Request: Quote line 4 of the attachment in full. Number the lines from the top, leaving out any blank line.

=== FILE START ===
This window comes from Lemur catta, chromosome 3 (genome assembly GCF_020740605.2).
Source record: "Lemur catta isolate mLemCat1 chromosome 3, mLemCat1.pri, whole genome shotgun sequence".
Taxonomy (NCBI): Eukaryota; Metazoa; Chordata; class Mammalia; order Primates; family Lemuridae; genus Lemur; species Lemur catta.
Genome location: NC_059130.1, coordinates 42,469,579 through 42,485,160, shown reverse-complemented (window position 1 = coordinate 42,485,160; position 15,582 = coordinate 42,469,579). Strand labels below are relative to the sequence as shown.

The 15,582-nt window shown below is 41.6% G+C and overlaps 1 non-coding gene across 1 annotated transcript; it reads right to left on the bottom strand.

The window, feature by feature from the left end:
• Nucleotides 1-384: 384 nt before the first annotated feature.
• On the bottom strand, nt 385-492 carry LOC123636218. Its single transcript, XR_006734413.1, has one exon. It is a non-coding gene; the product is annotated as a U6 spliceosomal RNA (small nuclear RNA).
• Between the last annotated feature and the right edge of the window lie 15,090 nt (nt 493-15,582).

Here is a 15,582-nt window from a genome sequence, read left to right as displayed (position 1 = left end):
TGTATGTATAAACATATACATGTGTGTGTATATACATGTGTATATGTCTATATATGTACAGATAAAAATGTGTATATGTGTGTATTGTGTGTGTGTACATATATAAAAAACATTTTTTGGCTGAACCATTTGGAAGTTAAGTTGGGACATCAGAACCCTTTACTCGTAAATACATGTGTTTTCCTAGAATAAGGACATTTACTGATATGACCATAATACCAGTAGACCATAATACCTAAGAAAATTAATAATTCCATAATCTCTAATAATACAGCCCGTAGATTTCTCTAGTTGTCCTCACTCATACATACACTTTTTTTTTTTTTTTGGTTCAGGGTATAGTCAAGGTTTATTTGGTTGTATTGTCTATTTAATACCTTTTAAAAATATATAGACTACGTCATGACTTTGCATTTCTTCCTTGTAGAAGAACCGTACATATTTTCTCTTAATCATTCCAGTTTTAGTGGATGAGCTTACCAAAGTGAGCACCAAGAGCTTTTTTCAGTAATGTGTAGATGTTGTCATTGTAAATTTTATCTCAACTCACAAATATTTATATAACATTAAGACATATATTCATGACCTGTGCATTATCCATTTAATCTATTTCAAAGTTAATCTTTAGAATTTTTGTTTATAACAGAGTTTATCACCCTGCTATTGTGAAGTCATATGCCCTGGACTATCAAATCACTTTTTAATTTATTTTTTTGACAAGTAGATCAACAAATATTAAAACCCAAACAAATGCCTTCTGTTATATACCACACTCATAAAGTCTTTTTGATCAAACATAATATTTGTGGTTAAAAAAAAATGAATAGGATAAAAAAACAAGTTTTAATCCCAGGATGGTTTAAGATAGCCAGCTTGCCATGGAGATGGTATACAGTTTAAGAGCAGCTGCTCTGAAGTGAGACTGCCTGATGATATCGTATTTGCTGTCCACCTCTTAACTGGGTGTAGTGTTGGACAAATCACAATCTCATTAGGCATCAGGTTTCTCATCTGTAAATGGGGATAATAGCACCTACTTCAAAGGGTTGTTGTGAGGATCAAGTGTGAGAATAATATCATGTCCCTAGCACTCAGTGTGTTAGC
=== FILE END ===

Genome location: NC_059130.1, coordinates 42,469,579 through 42,485,160, shown reverse-complemented (window position 1 = coordinate 42,485,160; position 15,582 = coordinate 42,469,579). Strand labels below are relative to the sequence as shown.